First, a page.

Bones Brigade trailer release

Tommy Guerrero then and now, talks about the alternative release of "Bones Brigade: An Autobiography."" Powell/Peralta

A new trailer for Stacy Peralta's "Bones Brigade: An Autobiography" was unveiled on Tuesday as part of an ongoing social media campaign surrounding the film's unconventional release. Peralta's documentary about the Powell-Peralta skate team in the 1980s premiered at the Sundance Film Festival in January and has since screened at a number of festivals and special events; it will get a limited theatrical release in October, based on fan demand, before its online and DVD release in November.

Bones Brigade: An Autobiography

A look back at the glory days of the Bones Brigade. GalleryPhoto Gallery

"As skateboarders, as people that have always lived on the outside, have always had to sneak over fences or through the back door, have always had to create our own terrain, we've decided to put that ethic towards how we release 'Bones Brigade: An Autobiography,' Peralta wrote, in a note to supporters on Monday, urging them to join in helping the film's social media campaign go viral. "We turned down all of the conventional offers for distribution when we came out of the festival in favor of doing it ourselves." By Tuesday fans had already "unlocked" the promised trailer as well as a free BonesBrigade.com download of "The Search for Animal Chin," the most beloved title from the Bones Brigade video library.

ESPN.com took the new trailer and social media campaign as an excuse to catch up with Tommy Guerrero, an early member of the Bones Brigade, for more on the film and the response it's been getting.

ESPN.com: What's the deal with the way the "Bones Brigade" film is being released?
Tommy Guerrero: Honestly it's really Stacy's baby, and I think what it comes down to is all the guys involved really want the best for Stacy and to see him succeed in the sense that he'll finally make some money off of one of his films. There's never been any back end to any of his documentary films before, and now he has an opportunity to make the most of some new and different distribution models, cut out the middle man. Hopefully this time there might be something in it for him.

What do you think it was about the Bones Brigade that has held this group of guys together over such a long time, given that you were very different dudes from very different backgrounds and with very different skateboarding styles?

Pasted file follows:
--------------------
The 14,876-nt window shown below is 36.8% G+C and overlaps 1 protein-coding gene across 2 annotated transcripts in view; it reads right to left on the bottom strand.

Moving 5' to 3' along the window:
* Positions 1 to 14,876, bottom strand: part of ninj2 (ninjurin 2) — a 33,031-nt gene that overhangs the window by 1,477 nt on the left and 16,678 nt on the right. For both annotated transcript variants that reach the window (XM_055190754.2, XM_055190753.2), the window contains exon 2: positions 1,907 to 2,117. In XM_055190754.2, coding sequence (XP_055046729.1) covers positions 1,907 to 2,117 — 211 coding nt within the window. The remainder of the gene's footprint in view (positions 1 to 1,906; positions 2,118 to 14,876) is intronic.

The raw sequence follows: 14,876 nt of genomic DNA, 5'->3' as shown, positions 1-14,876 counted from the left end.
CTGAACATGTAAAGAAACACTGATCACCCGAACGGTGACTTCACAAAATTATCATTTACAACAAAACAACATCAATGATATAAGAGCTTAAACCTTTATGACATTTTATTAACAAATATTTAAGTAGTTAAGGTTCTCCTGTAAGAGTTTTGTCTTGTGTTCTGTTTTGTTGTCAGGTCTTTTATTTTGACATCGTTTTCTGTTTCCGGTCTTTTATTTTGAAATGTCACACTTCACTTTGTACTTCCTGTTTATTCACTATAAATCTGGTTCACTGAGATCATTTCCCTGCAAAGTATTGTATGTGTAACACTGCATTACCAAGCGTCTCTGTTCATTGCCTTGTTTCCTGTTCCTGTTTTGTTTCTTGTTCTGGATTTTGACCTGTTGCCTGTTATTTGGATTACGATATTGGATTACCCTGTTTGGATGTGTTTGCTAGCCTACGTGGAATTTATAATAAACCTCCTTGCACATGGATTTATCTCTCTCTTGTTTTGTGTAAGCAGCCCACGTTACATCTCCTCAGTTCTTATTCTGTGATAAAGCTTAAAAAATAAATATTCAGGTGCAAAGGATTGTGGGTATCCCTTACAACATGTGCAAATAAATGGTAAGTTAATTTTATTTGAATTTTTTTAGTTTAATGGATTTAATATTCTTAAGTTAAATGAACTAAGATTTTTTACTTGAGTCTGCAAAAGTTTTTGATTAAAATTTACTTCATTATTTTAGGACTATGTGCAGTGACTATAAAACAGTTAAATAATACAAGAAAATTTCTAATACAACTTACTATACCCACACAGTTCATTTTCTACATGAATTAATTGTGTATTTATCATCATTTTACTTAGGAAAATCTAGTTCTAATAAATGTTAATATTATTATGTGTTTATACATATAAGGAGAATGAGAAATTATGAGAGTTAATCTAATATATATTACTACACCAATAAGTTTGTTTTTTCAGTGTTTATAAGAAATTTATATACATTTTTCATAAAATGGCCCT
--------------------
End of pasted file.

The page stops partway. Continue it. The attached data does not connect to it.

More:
Stacy's the link that ties us all together, and we all felt extremely fortunate from the beginning to be part of the team and part of Stacy's world. I grew up seeing him in Skateboarder Magazine and he was one of my heroes, and I think it was the same for a lot of the other cats. The other thing is that our situation was a bit unique compared to other companies: the way it was run, the way it was marketed, the amount that we toured. I toured all summer long! I mean, I contractually had to do at least 36 demos a year, minimum. Now it's like, "what?" Nobody does demos anymore. But that was minimum for us. So we spent a lot of time out there getting to know each other during what were really our formative years. We're all old now and it's pretty amazing to see a lot of those guys still going, still running the show.

Why do you think it is that so many of you have found success in the skateboard industry and in other areas you've pursued, like your own music career?
There was always a sense that being part of the Bones Brigade meant you obviously had something special or unique going on, and we all knew that. We called it the Dream Team when we were kids, and if you were on that team you didn't take that position lightly. I didn't, nor did any of the other guys, obviously. We killed ourselves to be the best that we could at what we did, and we took it serious. I knew when I turned pro: "This is it. This is my job." And it was the best damn job there was.

You're the art director at Krooked Skateboards now and almost all of the other Bones Brigade guys have continued to be leaders in the skateboard industry in one way or another. What do you think it was that you all learned through your shared experience that helped make that happen?